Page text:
As flu cases stabilize in Mexico, government businesses reopen

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Mexico's health Secretary says the number of flu cases is waning so authorities will allow government offices and many businesses to reopen Wednesday. Most school closures will extend through May 11, next Monday.

Since things are getting back to normal. Hugo Perez and I are back on the border. Upon our return these are the kinds of questions I've asked most often.

How did we protect ourselves from the flu?

We brought face masks but did not wear them much. There's some debate over the effectiveness of the masks. We did use them while at a mobile clinic where people were coughing and sneezing all over the place. We stocked up on hand sanitizer gel, gloves, and those antibacterial wipes to clean our camera and equipment. But mostly we washed our hands constantly. Mine are dry and raw from all the washings. We came back healthy.

The place where I got a real sense of the magnitude of the outbreak was at the mobile clinic we visited. Some of the people lined up waiting for an exam were coughing and sneezing. Everyone was there because they had some flu-like symptom. I was relieved when the little boy we focused our story on turned out to have a common cold not the flu.

What was it like to be in Mexico City, the epicenter of the outbreak?

Mexico City is place I know well and love. It was amazing to see this city of 20 million practically grind to a halt as the government and most businesses shut down. There was an eerie quiet in this normally vibrant city. This is not a place where people are used to being cooped up so it was a real change of routine for most people. And by the end of the week, frustration was building.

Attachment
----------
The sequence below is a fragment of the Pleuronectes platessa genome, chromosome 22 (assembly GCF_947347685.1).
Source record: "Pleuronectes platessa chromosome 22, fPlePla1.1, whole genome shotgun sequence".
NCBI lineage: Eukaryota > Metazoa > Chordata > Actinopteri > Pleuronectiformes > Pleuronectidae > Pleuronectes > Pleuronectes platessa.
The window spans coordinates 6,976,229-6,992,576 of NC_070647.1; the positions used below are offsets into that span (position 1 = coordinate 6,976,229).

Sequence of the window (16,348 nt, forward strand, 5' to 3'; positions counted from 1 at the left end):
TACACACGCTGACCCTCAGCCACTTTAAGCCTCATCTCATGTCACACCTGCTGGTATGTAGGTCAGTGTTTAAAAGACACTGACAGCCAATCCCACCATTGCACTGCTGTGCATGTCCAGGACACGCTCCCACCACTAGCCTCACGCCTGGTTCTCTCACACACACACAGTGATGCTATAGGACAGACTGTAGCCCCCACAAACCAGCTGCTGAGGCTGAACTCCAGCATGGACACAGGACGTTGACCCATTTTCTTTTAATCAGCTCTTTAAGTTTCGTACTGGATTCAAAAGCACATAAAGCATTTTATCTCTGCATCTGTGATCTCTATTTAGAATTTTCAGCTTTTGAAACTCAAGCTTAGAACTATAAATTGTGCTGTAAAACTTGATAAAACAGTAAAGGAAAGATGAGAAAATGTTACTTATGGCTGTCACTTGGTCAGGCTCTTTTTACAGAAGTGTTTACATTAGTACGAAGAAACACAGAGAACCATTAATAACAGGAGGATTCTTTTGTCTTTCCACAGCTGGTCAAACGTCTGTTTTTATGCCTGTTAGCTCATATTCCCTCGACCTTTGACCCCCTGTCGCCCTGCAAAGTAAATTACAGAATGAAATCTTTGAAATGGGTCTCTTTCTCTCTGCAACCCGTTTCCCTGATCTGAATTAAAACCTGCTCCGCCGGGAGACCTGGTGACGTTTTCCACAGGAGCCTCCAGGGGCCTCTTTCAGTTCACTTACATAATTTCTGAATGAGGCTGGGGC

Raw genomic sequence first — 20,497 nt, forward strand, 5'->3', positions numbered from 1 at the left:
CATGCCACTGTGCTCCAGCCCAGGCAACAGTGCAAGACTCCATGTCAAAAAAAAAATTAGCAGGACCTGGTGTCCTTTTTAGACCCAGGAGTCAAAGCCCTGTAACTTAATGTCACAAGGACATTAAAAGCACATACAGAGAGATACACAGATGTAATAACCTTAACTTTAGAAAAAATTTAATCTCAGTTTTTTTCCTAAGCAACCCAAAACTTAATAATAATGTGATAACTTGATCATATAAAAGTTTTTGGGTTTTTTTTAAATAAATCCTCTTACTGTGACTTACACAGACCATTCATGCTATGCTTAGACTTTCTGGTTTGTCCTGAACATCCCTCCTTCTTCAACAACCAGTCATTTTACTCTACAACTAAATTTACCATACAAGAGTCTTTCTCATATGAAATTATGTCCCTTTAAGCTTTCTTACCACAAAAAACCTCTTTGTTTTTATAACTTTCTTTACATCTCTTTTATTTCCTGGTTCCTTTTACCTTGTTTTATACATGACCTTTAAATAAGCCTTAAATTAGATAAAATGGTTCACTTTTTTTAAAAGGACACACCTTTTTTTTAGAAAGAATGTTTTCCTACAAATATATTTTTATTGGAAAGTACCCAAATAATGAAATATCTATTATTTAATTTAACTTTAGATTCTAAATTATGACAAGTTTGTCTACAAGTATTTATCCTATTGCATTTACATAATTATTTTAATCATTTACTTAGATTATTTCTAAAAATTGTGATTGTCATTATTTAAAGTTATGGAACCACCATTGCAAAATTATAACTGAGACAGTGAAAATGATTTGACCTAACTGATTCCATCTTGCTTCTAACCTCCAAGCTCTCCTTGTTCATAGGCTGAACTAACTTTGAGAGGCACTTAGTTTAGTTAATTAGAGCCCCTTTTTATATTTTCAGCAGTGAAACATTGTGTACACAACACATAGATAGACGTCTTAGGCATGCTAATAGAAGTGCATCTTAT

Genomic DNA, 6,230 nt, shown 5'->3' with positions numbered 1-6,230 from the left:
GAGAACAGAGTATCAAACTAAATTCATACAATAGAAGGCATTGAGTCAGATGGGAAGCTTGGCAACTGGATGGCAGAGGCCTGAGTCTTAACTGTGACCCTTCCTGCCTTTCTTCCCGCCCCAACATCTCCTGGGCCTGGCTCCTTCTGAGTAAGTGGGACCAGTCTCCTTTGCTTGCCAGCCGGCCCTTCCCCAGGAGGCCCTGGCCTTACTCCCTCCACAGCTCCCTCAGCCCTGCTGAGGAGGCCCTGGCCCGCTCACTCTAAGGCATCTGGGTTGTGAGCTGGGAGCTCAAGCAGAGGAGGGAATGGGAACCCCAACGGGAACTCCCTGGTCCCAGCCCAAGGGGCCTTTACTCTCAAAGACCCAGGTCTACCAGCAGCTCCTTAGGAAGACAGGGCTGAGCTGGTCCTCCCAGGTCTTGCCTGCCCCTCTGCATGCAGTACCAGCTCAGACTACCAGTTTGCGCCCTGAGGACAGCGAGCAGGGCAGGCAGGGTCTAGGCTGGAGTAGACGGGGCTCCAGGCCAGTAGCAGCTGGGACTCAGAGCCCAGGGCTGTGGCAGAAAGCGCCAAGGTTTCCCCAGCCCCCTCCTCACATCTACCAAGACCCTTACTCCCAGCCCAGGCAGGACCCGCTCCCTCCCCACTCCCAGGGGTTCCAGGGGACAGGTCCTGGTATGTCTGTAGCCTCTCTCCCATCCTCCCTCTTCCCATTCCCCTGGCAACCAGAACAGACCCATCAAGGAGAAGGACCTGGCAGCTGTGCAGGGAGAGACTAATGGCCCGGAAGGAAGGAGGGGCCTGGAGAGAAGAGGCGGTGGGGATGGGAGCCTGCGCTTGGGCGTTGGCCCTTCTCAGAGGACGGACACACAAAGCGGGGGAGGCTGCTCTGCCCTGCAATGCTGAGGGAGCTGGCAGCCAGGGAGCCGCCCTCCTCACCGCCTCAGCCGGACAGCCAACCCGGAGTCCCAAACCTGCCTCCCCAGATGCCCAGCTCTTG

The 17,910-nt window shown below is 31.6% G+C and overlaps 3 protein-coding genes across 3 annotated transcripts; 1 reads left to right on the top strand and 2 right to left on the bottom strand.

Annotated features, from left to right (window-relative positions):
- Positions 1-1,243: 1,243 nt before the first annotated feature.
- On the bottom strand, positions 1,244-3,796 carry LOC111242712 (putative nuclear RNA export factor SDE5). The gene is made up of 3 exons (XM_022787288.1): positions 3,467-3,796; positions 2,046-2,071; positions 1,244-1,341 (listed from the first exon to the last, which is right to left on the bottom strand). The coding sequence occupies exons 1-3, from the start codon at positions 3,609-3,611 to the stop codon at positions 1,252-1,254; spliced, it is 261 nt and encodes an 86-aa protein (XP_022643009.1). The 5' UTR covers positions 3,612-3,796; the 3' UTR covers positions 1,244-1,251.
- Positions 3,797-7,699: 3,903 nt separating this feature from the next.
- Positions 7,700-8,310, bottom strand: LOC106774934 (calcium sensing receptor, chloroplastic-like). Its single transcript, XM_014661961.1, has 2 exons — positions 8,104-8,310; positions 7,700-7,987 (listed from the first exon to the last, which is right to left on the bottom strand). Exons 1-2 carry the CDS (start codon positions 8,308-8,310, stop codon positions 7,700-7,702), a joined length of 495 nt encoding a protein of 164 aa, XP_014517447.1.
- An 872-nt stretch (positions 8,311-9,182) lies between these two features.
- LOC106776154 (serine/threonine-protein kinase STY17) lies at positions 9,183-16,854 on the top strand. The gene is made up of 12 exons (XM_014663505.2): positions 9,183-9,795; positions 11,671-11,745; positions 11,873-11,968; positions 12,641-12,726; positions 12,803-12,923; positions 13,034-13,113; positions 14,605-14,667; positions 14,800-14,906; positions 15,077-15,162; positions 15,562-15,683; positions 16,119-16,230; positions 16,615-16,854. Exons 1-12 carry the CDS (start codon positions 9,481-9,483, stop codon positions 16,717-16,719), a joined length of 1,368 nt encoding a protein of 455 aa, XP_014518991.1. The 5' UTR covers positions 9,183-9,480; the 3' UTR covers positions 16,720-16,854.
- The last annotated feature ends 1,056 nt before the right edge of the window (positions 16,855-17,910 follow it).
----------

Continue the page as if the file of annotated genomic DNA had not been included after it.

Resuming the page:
It's also a city where friends and family greet each other with a kiss on the cheek or say goodbye with a hug so people had to constantly catch themselves. There were a few affectionate couples in the park who just could keep their hands off each other -- flu or not.

Did Mexico's government do enough or overreact?

If you talk to the families of people who died from the flu, I'm sure they'll say more needed to be done to warn and protect people. But there's also growing criticism in Mexico City right now over the costly shutdown. I heard this repeatedly from those hurt most: taxi drivers, restaurant workers, businesses that cater to tourists. They and others wonder if the government response was an overreaction.

Global health authorities credit Mexico for acting aggressively and say that may have prevented more people from getting sick on both sides of the border.

What do you think?